Since basements are often more damp and cool than the rest of the house, with little or no natural light, this location presents a unique challenge for growing houseplants. The plants chosen for a basement must tolerate low-light conditions and have the ability to grow under artificial lights. Heated basements are best for houseplants, though some plants will grow in cooler conditions. Moisture problems in basements can be made worse by houseplants that require lots of water, but choosing plants that prefer dryer conditions can limit this concern.
Snake plant (Sansevieria trifasciata) and Zeezee plant (Zamioculcus zamiifolia) are two succulents that thrive in low-light conditions. Both should be allowed to dry out slightly between waterings and are unlikely to raise moisture levels in a basement. Snakeplant prefers temperatures between 60 to 85 degrees Fahrenheit when grown indoors, and is hardy in U.S. Department of Agriculture plant hardiness zones 10 through 11. The Zeezee plant grows best in temperatures of 60 to 75 degrees and is hardy in USDA zones 9a through 11. Both plants are poisonous and should be kept away from small children who may try to eat the leaves.
Golden pothos (Epipremnum aureum), a vining plant that grows best in temperatures of 60 to 75 degrees Fahrenheit, requires little maintenance and can be trained up a support or planted in a hanging basket. Pathos is hardy in USDA zones 10 through 11 and grown as a low-light houseplant in all zones. Another appropriate vine for basements is oakleaf grape ivy (Cissus rhombifolia). This plant is hardy in USDA zones 10a through 11, and it can tolerate low light levels. The soil for both these plants should be allowed to dry out slightly between watering, making them an appropriate choice for basements.
More Foliage Plants
Some other foliage plants that do well in basements include the cast iron plant (Aspidistra elatior) and peperomia species like the baby rubber plant (Peperomia obtusifolia). Peperomias, small plants that produce waxy leaves, thrive in drier soil and temperatures of 60 to 70 degrees Fahrenheit. Baby rubber plant is hardy in USDA zones 10 through 11. Cast iron plant requires moist soil in the spring and summer, but the soil should be kept just barely damp in the winter when moisture is a greater problem in basements. It tolerates temperatures as low as 45 degrees indoors and is hardy in USDA zones 7 through 11.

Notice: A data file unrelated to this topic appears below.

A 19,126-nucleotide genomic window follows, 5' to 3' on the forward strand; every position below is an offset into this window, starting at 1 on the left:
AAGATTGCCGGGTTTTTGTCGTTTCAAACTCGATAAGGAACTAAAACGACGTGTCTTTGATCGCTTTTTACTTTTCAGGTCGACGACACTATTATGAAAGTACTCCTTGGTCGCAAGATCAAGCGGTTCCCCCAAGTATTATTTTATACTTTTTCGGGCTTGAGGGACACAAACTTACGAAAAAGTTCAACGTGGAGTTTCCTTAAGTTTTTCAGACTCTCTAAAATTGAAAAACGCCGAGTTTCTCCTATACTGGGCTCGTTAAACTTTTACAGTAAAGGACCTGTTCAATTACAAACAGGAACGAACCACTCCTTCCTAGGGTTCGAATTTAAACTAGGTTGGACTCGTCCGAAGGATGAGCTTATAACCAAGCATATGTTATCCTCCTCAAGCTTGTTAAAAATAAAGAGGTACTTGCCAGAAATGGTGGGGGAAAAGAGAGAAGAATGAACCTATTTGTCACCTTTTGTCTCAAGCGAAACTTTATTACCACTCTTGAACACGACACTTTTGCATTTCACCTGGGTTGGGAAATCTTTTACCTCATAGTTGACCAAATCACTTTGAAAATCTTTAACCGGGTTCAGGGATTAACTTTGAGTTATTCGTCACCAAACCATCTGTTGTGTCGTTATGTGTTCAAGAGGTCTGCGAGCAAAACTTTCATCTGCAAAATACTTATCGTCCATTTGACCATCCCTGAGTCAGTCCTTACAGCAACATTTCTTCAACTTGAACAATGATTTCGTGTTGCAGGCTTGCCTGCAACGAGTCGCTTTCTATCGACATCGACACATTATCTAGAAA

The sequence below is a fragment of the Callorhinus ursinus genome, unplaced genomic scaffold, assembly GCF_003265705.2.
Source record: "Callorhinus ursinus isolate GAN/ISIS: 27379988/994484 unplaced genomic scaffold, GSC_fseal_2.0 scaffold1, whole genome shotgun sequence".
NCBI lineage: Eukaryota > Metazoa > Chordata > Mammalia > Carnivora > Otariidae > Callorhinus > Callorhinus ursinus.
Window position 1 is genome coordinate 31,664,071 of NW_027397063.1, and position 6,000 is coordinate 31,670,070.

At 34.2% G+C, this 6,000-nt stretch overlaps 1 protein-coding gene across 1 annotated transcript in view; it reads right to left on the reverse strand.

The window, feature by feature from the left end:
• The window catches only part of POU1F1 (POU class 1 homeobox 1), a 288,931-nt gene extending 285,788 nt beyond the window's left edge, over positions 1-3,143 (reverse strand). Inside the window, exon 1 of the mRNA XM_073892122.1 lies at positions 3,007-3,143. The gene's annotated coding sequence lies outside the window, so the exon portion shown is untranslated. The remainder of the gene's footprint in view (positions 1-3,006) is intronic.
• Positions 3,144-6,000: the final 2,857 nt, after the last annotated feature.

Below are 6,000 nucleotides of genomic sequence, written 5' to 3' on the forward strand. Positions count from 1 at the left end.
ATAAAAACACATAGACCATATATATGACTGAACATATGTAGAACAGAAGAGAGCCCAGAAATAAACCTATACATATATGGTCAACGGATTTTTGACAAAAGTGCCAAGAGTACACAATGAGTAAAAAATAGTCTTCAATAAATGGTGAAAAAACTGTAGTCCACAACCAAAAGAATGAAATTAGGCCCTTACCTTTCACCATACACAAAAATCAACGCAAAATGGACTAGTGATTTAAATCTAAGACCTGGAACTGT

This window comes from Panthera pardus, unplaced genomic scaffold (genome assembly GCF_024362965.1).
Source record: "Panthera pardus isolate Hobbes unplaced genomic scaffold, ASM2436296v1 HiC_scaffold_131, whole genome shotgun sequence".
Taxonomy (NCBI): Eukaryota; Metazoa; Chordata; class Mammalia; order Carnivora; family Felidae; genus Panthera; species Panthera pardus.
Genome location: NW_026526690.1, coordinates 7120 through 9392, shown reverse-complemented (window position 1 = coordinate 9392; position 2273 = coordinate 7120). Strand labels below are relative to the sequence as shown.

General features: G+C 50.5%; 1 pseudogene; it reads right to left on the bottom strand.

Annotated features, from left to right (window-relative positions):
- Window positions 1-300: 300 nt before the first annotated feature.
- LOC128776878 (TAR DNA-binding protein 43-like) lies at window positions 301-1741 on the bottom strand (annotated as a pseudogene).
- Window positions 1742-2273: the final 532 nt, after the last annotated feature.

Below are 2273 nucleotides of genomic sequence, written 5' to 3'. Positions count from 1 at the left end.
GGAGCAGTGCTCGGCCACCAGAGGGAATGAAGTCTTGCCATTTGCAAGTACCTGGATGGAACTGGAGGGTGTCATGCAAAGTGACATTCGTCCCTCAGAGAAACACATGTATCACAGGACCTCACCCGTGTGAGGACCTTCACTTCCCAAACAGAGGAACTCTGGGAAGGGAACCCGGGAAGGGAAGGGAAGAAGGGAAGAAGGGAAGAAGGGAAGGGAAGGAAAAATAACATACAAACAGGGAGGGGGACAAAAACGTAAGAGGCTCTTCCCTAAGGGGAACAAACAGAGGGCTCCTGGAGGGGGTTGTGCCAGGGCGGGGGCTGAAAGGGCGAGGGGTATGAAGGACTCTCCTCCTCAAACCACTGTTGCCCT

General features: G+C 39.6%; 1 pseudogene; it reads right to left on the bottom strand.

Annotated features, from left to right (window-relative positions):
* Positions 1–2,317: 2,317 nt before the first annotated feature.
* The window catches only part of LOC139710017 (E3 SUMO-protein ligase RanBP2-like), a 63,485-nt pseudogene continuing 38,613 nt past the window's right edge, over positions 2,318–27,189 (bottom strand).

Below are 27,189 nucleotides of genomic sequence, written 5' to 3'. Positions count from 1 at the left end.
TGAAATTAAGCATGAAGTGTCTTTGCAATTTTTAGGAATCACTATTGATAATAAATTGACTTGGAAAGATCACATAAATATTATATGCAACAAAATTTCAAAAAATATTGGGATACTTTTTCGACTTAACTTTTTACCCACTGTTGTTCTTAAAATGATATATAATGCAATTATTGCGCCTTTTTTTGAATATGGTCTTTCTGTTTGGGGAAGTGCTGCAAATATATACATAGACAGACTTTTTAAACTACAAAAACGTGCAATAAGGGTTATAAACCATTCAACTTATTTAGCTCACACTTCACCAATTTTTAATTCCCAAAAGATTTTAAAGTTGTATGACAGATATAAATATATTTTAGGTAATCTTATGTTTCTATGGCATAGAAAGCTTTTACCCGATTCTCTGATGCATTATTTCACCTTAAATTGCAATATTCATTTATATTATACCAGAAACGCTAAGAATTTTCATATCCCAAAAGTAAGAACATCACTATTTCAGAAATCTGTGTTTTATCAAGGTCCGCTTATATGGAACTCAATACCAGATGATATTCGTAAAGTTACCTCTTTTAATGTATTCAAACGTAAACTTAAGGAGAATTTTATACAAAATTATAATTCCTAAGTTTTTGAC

Fluorescent lighting works well for growing indoor plants. Special grow-lights exist to provide required red and blue wavelengths, but a more economical option is cool-white fluorescent tubes, which supply blue light, with a few incandescent bulbs to supply red light. Use 3 watts of incandescent light for every 10 watts of fluorescent light. Growing spaces for low-light plants need at least 10 to 15 watts of fluorescent light per square foot. If this is the plants' only light source, the lights should be on for 16 to 18 hours daily. If a window provides some supplemental light, artificial lights can be left on for 12 to 14 hours per day.
- Purdue University Cooperative Extension Service: Home Moisture Problems
- Unviersity of Missouri Extension: Lighting Indoor Houseplants
- The Tattooed Gardener: Top 10 Houseplants for Low Light
- Aggie Horticulture: Sansevieria Trifasciata
- Gulf Coast Research and Education Center: ZZ Plant
- University of Florida IFAS Extension: Epipremnum Aureum
- Aggie Horticulture: Cissus Rhombifolia
- Zipcode Zoo: Cissus Rhombifolia
- University of Florida IFAS Extension: Peperomia Obtusifolia
- University of Florida IFAS Extension: Aspidistra Elatior
After graduating from The Ohio State University, Marissa Baker turned her attention to professional writing. Her experience covers a variety of topics, including gardening, landscaping and lawn care equipment. She has been gardening for as long as she can remember, and writing about garden and lawn care since 2012.